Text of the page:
[Show abstract][Hide abstract] ABSTRACT: INTRODUCTION: Hematology patients admitted to the ICU frequently experience respiratory failure and require mechanical ventilation. Noninvasive mechanical ventilation (NIMV) may decrease the risk of intubation, but NIMV failure poses its own risks. METHODS: To establish the impact of ventilatory management and NIMV failure on outcome, data from a prospective, multicenter, observational study were analyzed. All hematology patients admitted to one of the 34 participating ICUs in a 17-month period were followed up. Data on demographics, diagnosis, severity, organ failure, and supportive therapies were recorded. A logistic regression analysis was done to evaluate the risk factors associated with death and NIVM failure. RESULTS: Of 450 patients, 300 required ventilatory support. A diagnosis of congestive heart failure and the initial use of NIMV significantly improved survival, whereas APACHE II score, allogeneic transplantation, and NIMV failure increased the risk of death. The risk factors associated with NIMV success were age, congestive heart failure, and bacteremia. Patients with NIMV failure experienced a more severe respiratory impairment than did those electively intubated. CONCLUSIONS: NIMV improves the outcome of hematology patients with respiratory insufficiency, but NIMV failure may have the opposite effect. A careful selection of patients with rapidly reversible causes of respiratory failure may increase NIMV success.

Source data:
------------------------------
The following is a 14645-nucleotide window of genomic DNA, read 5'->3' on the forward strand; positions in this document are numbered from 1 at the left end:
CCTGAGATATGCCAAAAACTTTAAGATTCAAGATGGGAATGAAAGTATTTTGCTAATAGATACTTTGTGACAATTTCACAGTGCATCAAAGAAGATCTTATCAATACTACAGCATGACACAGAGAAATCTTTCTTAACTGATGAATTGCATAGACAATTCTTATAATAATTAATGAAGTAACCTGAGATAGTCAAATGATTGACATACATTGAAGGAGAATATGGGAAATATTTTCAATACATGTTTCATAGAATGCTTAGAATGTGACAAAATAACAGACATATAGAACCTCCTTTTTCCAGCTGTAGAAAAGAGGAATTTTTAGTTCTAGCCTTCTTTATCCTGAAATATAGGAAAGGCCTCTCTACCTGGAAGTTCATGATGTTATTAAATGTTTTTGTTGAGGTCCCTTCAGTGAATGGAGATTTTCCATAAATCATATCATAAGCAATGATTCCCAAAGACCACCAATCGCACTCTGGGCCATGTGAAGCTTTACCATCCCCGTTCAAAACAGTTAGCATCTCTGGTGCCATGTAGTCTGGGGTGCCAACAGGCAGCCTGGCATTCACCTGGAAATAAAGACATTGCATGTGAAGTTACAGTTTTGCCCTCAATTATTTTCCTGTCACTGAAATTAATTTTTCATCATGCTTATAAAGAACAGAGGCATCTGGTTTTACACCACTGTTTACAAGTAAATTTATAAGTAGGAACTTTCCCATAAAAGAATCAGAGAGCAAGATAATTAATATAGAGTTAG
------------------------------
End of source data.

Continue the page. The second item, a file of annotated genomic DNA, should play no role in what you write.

Critical care (London, England) 07/2012; 16(4):R133. · 5.04 Impact Factor
This article is viewable in ResearchGate's enriched format
RG Format enables you to read in context with side-by-side figures, citations, and feedback from experts in your field.